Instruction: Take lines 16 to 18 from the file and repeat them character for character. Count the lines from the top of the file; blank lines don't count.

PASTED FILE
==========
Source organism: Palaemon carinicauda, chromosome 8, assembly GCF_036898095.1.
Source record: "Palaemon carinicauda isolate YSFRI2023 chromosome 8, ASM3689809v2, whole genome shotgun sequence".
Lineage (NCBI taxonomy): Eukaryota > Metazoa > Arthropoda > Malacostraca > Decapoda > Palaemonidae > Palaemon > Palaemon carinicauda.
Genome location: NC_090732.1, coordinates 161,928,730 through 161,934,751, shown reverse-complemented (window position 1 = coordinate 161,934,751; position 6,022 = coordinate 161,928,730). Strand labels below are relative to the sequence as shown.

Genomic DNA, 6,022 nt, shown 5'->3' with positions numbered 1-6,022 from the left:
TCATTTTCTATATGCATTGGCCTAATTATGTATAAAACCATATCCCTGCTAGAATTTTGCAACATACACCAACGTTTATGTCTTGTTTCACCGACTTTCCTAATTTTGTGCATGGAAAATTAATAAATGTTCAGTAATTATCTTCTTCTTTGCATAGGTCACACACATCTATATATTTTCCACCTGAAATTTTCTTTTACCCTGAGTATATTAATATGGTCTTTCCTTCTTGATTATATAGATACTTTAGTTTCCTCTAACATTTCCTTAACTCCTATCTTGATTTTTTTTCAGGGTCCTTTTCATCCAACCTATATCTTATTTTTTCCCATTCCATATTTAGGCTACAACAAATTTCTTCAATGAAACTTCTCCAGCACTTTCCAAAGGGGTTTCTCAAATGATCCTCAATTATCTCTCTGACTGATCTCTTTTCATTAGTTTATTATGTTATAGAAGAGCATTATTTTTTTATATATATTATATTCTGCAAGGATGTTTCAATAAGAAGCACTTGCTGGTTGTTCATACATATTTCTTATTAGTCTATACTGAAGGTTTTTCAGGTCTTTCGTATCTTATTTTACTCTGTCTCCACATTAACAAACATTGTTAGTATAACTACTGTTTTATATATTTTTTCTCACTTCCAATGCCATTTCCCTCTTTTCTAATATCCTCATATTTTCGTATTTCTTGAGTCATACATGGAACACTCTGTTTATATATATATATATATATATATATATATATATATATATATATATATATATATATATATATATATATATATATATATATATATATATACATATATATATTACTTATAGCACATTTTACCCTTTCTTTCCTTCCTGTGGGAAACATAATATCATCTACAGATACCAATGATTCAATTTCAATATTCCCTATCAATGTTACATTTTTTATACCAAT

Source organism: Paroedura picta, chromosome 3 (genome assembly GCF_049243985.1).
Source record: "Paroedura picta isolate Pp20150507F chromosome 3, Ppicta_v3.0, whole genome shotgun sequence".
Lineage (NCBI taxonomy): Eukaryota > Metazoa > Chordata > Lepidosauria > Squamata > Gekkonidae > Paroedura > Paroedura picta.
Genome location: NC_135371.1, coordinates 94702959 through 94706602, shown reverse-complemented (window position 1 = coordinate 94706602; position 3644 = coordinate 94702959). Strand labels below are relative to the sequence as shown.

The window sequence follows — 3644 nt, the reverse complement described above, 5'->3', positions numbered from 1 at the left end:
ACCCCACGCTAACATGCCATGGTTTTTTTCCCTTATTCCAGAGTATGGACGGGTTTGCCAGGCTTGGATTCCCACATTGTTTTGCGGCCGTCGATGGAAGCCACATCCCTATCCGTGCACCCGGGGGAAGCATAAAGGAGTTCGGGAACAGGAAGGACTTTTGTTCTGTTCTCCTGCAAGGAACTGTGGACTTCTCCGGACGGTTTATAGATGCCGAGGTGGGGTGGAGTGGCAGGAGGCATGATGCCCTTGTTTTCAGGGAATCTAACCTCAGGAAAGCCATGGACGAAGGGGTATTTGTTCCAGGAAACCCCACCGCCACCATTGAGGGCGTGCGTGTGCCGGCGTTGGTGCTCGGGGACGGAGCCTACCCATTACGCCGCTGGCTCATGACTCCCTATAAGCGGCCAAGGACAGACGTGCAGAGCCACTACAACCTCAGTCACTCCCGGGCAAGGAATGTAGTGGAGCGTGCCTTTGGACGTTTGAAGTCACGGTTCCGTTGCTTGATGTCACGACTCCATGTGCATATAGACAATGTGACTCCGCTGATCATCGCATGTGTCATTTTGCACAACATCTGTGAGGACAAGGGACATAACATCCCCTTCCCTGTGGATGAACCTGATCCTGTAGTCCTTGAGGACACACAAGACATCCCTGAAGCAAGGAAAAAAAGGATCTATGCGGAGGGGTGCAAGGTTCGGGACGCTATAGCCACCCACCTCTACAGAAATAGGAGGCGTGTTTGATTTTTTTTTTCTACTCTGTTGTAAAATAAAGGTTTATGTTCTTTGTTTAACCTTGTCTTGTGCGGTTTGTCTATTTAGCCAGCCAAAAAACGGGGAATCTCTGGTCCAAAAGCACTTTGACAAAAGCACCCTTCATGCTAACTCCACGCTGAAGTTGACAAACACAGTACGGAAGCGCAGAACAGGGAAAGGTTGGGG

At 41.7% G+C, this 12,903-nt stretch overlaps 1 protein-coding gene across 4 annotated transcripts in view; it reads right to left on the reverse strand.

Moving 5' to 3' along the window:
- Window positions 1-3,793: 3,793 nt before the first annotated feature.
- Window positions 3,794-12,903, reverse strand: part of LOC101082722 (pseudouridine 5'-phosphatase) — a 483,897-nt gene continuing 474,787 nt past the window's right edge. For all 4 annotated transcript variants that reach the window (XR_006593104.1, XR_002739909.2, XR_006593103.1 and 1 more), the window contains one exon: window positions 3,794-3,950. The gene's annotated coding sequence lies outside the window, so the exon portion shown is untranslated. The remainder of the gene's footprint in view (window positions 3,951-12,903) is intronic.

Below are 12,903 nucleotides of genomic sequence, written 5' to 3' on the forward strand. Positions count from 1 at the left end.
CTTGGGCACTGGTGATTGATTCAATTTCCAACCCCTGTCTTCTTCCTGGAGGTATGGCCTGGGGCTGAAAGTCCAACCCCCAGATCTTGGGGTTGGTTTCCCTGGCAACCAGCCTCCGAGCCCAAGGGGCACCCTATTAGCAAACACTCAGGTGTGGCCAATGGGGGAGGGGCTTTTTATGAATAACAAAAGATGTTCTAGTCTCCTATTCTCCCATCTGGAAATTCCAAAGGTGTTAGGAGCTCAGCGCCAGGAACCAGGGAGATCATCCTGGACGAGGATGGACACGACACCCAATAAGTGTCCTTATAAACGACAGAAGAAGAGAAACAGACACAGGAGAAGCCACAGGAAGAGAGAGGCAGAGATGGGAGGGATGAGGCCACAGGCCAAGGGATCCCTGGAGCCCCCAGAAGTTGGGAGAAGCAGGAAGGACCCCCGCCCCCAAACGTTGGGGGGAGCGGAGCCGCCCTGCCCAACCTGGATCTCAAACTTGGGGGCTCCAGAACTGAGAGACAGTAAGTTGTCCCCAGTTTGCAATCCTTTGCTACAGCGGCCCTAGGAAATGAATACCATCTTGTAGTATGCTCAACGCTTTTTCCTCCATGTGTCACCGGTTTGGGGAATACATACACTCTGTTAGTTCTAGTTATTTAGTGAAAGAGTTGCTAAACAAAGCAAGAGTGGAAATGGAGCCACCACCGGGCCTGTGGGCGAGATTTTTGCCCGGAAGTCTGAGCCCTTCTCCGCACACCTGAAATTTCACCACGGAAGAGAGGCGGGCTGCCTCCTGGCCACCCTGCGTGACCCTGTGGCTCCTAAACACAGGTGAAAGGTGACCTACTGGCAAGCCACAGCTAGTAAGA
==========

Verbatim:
- Window positions 3,794-12,903, reverse strand: part of LOC101082722 (pseudouridine 5'-phosphatase) — a 483,897-nt gene continuing 474,787 nt past the window's right edge. For all 4 annotated transcript variants that reach the window (XR_006593104.1, XR_002739909.2, XR_006593103.1 and 1 more), the window contains one exon: window positions 3,794-3,950. The gene's annotated coding sequence lies outside the window, so the exon portion shown is untranslated. The remainder of the gene's footprint in view (window positions 3,951-12,903) is intronic.

Below are 12,903 nucleotides of genomic sequence, written 5' to 3' on the forward strand. Positions count from 1 at the left end.
CTTGGGCACTGGTGATTGATTCAATTTCCAACCCCTGTCTTCTTCCTGGAGGTATGGCCTGGGGCTGAAAGTCCAACCCCCAGATCTTGGGGTTGGTTTCCCTGGCAACCAGCCTCCGAGCCCAAGGGGCACCCTATTAGCAAACACTCAGGTGTGGCCAATGGGGGAGGGGCTTTTTATGAATAACAAAAGATGTTCTAGTCTCCTATTCTCCCATCTGGAAATTCCAAAGGTGTTAGGAGCTCAGCGCCAGGAACCAGGGAGATCATCCTGGACGAGGATGGACACGACACCCAATAAGTGTCCTTATAAACGACAGAAGAAGAGAAACAGACACAGGAGAAGCCACAGGAAGAGAGAGGCAGAGATGGGAGGGATGAGGCCACAGGCCAAGGGATCCCTGGAGCCCCCAGAAGTTGGGAGAAGCAGGAAGGACCCCCGCCCCCAAACGTTGGGGGGAGCGGAGCCGCCCTGCCCAACCTGGATCTCAAACTTGGGGGCTCCAGAACTGAGAGACAGTAAGTTGTCCCCAGTTTGCAATCCTTTGCTACAGCGGCCCTAGGAAATGAATACCATCTTGTAGTATGCTCAACGCTTTTTCCTCCATGTGTCACCGGTTTGGGGAATACATACACTCTGTTAGTTCTAGTTATTTAGTGAAAGAGTTGCTAAACAAAGCAAGAGTGGAAATGGAGCCACCACCGGGCCTGTGGGCGAGATTTTTGCCCGGAAGTCTGAGCCCTTCTCCGCACACCTGAAATTTCACCACGGAAGAGAGGCGGGCTGCCTCCTGGCCACCCTGCGTGACCCTGTGGCTCCTAAACACAGGTGAAAGGTGACCTACTGGCAAGCCACAGCTAGTAAGA